Build a fast photography website on WordPress: If you're like me, speed is of the utmost importance when it comes to your photography website. The problem? Professional photos are huge in size and resolution and can quickly bog down your page load times if not handled properly. The other problem? Trying to sell anything on a website usually comes at a higher monthly cost.
I've been building websites for over ten years. I have finally found the most efficient way to build a fast photography website on WordPress, which also allows me to sell prints, presets, calendars, and anything else I can dream of. If you haven't already, read my other post on the best platforms for building a photography website.
I live by the mindset that everyone should eat, so I put together this quick guide to show you how to build a photography website on WordPress without sacrificing speed, quality, customization, or spending more money. So, let's get into it.
Before building your WordPress website, I recommend purchasing a custom domain name from GoDaddy. They often have great introductory prices, like paying $1 for the first year. The only downside with GoDaddy is that their yearly charge for owning a domain typically jumps to $20 for a .com and more for other domain types.
As a little life hack, you can make a free Cloudflare account and transfer your domain to Cloudflare (after 60 days), which will cost you a mere $8.03 per year as of writing this article. Every dollar counts! Cloudflare is also a great content delivery network, but we'll get into that later.
Arguably the most important aspect of having a fast WordPress website is using the right hosting provider. Over the years, I've tried almost all of them. SiteGround was great for the price, but being a shared hosting service, I couldn't make the most out of the server. Hostmonster was decent, but when it came time to cancel my hosting plan, it took the old "change my default payment method to a Visa gift card with $0.32 left on it so they can't keep charging my debit card" tactic.
(If hosting is entirely new to you and seems a bit overwhelming, check out this great article on choosing a web hosting provider).
I can confidently say that DigitalOcean is the best hosting provider for my particular case. The only potential downside is that setting up a VPS with DO requires strong technical knowledge in web development (a solid understanding of using the CLI is also beneficial).
You can set up a Droplet for as low as $5/month, and you get a pretty solid VPS for that price. They only use solid-state drives, which makes for an overall speedier website. For more information on setting up a DigitalOcean droplet, check out this article. I highly recommend using Plesk for your control panel because they have great built-in security features, speed optimizations, and an easy-to-use interface.
Remember Cloudflare? Well, it so happens that they provide a free CDN service, which speeds up your website by caching your files and can optionally keep an "always online" version of your website in case your server goes down.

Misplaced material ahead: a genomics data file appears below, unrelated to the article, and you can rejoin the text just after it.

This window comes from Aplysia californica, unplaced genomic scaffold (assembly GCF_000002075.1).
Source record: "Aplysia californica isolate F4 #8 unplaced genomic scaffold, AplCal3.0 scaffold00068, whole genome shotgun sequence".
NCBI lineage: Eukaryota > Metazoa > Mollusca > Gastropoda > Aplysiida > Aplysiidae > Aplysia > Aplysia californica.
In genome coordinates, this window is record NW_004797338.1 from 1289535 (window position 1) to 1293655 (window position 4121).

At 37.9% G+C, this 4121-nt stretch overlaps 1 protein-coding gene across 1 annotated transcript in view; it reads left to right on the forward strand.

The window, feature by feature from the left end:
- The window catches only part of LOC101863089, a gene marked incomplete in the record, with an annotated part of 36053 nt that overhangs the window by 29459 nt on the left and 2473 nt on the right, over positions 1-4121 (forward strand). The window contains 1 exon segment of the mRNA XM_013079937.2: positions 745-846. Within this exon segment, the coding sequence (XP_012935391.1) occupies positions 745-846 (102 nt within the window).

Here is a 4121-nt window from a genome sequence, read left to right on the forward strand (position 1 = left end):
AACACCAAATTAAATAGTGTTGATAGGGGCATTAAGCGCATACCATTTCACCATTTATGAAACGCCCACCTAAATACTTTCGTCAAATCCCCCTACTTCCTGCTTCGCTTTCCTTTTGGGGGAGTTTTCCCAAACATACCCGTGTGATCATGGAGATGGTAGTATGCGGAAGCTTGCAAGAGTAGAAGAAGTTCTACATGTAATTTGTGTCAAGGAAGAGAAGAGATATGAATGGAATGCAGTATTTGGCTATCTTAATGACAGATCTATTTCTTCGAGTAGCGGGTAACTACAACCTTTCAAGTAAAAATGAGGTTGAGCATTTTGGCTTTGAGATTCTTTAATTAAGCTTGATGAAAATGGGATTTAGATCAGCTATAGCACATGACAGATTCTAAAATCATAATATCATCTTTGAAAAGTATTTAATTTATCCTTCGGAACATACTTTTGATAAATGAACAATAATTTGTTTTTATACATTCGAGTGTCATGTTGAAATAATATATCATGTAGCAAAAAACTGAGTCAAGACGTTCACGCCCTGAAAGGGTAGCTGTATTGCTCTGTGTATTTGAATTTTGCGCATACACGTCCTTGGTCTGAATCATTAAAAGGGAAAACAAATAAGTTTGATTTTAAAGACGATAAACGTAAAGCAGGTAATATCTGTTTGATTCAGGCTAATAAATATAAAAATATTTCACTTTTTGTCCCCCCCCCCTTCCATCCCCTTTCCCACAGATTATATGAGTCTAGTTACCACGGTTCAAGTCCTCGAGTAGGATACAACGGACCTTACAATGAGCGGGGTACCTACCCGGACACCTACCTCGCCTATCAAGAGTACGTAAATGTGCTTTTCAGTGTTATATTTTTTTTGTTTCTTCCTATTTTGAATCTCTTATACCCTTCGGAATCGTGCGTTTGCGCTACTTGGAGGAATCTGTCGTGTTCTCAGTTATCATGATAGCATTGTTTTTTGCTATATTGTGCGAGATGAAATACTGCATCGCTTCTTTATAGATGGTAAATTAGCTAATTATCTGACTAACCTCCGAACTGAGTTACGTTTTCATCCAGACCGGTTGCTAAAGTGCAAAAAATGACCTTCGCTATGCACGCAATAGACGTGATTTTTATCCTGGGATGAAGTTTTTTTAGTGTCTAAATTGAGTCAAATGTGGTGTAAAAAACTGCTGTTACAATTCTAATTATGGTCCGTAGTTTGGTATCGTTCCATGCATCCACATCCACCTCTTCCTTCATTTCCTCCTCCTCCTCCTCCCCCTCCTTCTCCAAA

Cloudflare also uses a global network of servers to deliver your website to users based on their geolocation (it will serve them your website from the closest server farm), giving it a serious speed boost. I also find Cloudflare's security top-notch and trust all ten of my websites to be served through them.
Read this guide on how to set up a simple distribution on CloudFront.
The good news with WordPress is that there are thousands of free and premium themes that will allow users with no coding knowledge to create beautiful websites. I used Uncode for many years until recently, when I switched to Oxygen, but I highly recommend Uncode for its insane customization and dynamic usage.
Be careful with themes; many of them add so much extra bloat to your website and can seriously bog down your loading times, destroying your SEO rankings. That is why I switched to Oxygen page builder. Unlike normal page builders, Oxygen replaces the need for a theme since it taps into the core of WordPress, alleviating the unnecessary bloat of a theme.
I do not recommend using other page builders like Elementor, WP Bakery, Beaver Builder, Divi, etc., because they all seriously slow down page loading times (in my experience). And while Oxygen may seem a bit more advanced, you can tap into its full potential once you get the hang of it.
Repeat after me: I will not install an unnecessary number of useless plugins. Very good! Plugins are the number one cause of a slow WordPress website. By using Oxygen page builder, you can eliminate a theme and a large portion of plugins thanks to Oxygen's great out-of-the-box features.
To keep things short and sweet, I will list my favorite plugins for certain functionality that do not compromise speed (and, in some cases improve loading speed):
Building a fast photography website on WordPress may seem daunting, but it doesn't have to be. Sure it takes more technical knowledge than throwing something up on Squarespace, but the extra effort goes a long way when looking at things from an SEO perspective. I wanted to avoid making this a 20,000-word post, so I have omitted some extraneous details.
But if you have any questions about anything mentioned in this post, please feel free to leave them in the comments section below, and I'm happy to help! Happy WordPressing!